Ten years ago Bruce Springsteen cast a spiritual vision for America. It still rings true.
In March 2012, at age 62, Bruce Springsteen released Wrecking Ball. The songs explore themes of work, community, and the tragic yet hopeful dimensions of American life. It was during the promotion of this album that Springsteen started talking about his life’s work in terms of “judging the distance between American reality and the American dream.”
Wrecking Ball was also a deeply Christian album, filled with angry jeremiads, calls to love our neighbors, and appeals to social justice. Ron Aiello, the producer of the album, was known at the time for his work with evangelical bands Jars of Clay and Sixpence None the Richer. A decade later, Springsteen’s spiritual vision for America still rings true.
The first single off Wrecking Ball is “We Take Care of Our Own,” a rousing cry for us to fulfill the American Dream through acts of compassion and mercy to the men and women in our circle of influence. It defines the good life—the pursuit of happiness—in terms of self-sacrifice and civic virtue. In another song on the album, “Jack of All Trades,” Springsteen exhorts us to “care for each other like Jesus said that we might.” Indeed, throughout Wrecking Ball the republican tradition merges with the Sermon on the Mount to advance Springsteen’s understanding of the common good.
Wrecking Ball is also an album filled with righteous anger. In “Rocky Ground”—a song that could fit comfortably on a Black gospel album—Springsteen invokes Jesus driving the money changers out of the temple. “Death to My Hometown” is a rollicking Irish lament on the way corporate greed devastates local communities. The “robber barons” of Wall Street have “destroyed our families’ factories and they took our homes; they left our bodies on the plains; the vultures picked our bones.” And then, in “Shackled and Drawn,” we are introduced to the people who live on Banker’s Hill:
Gambling man rolls the dice, working man pays the bills
It’s still fat and easy up on Banker’s Hill
Up on Banker’s Hill the party’s going strong
Down here below we’re shackled and drawn
Springsteen’s economic populism celebrates the dignity of hard work. In “Shackled and Drawn” he equates “freedom” with a “dirty shirt” and “a shovel in the dirt.” He even suggests that labor is one way of resisting the temptations of the devil. In “We Take Care of Our Own,” work sets one’s “hands and soul free.” In “Jack of All Trades” work is something that “God provides.” It is not too far of a stretch to say that Springsteen, the product of a Catholic education, agrees with Pope John Paul II in his encyclical Laborem Exercens (On Human Work). Here the late pontiff connects labor to participation in God’s ongoing work of creation, the life of Jesus (a carpenter), and ultimately the crucifixion.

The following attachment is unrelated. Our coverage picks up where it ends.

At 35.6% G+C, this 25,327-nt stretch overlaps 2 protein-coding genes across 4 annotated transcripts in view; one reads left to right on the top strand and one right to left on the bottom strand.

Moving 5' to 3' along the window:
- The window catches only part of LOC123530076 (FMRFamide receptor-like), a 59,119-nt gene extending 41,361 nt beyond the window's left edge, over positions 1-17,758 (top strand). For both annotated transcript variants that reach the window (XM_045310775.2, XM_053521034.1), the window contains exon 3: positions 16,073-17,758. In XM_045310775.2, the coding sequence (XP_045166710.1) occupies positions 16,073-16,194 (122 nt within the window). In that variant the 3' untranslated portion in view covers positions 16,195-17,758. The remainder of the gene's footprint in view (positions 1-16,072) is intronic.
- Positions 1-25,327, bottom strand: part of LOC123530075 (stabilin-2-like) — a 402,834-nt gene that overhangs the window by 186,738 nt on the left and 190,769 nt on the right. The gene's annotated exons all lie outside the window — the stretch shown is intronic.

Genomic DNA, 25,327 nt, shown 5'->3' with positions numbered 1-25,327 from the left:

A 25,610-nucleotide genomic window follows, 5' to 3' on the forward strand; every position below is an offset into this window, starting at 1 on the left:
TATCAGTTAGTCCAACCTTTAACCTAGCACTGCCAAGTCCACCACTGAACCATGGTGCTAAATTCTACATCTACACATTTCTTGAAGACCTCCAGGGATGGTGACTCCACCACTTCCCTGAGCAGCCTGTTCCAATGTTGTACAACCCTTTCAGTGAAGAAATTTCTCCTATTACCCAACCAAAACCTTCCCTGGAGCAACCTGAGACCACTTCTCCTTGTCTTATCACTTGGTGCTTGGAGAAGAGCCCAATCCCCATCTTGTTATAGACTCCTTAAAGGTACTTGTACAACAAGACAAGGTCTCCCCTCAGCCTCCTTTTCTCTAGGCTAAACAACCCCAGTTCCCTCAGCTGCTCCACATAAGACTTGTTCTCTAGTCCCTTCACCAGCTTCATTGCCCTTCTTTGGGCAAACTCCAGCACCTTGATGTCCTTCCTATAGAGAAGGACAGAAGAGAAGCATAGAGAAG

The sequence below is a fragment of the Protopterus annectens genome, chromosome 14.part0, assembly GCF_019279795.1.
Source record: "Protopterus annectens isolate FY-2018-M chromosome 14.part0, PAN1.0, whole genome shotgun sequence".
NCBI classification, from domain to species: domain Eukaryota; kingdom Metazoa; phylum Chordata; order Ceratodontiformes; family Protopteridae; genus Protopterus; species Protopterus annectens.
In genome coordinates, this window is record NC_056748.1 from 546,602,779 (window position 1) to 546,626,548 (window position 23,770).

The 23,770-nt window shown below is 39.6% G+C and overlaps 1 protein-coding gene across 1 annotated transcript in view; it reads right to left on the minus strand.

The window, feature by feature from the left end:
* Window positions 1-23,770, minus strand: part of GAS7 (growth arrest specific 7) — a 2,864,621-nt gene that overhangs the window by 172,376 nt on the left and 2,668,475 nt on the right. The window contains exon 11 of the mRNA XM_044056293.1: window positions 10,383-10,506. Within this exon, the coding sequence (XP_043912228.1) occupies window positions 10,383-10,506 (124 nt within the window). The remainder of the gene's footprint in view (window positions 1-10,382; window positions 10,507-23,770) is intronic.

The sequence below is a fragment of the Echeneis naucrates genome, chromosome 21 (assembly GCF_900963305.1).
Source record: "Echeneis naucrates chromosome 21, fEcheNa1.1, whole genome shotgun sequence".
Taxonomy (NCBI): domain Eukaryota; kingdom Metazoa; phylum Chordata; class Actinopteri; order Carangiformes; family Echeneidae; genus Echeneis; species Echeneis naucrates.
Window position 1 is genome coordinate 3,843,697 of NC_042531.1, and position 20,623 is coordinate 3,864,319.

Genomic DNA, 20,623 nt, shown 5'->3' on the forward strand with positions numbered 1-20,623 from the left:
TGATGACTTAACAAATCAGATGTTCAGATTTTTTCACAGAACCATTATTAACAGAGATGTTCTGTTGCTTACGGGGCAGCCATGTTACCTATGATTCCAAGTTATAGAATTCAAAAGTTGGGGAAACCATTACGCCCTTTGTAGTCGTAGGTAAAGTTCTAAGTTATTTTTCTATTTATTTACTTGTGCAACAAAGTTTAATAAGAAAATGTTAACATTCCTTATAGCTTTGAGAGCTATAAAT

But what happens when there is no work available? What happens when the ground that we walk is so “rocky” that work is impossible to find? Whether it was the post-2008 recession or the economic devastation levied by a deadline pandemic, Springsteen does not want us to despair. Though we are drowning in “Noah’s flood,” and our prayers seem to be going unanswered, and “hard times come and hard times go,” the Boss exhorts Americans to “hold tight to your anger and don’t fall to your fears.” He asks us in “We Are Alive” (which draws on the mariachi band sound of Johnny Cash’s “Ring of Fire”) to remember the laborers, civil rights workers, and immigrants who have struggled to overcome injustice on the road to American happiness. Springsteen tells us in “Land of Hopes and Dreams” that “faith will be rewarded.” And though such faith might be “shaken” by troubled times, the “morning sun is breaking” and a “new day is coming.”
We can also trust in God’s goodness to us. Consider the words of the rap embedded in the lyrics of “Rocky Ground.”
You use your muscle and your mind and you pray your best
That your best is good enough, the Lord will do the rest
You raise your children and you teach them to walk straight and sure
You pray that hard times, hard times, come no more.
In 2012, this was one of the most explicitly Christian lyrics in the entire Springsteen songbook. He seemed to be searching for answers to questions of life that took him beyond being “sprung from cages on Highway 9” or jumping in a car with Wendy and cruising down Thunder Road. Looking back, we can see that the spiritual longings of this decade-old album foreshadowed a deeper and more sustained expression of faith in Springsteen’s 2016 memoir, his 2017 Broadway show, and his 2020 album Letter to You.
And Springsteen is not done yet. At age 72, he is planning to hit the road again with the E Street Band. Everybody’s got a hungry heart.
John Fea is executive editor of Current. This piece draws heavily from his 2012 review of Wrecking Ball published March 6, 2012 at Patheos.
Leave a Reply
You must be logged in to post a comment.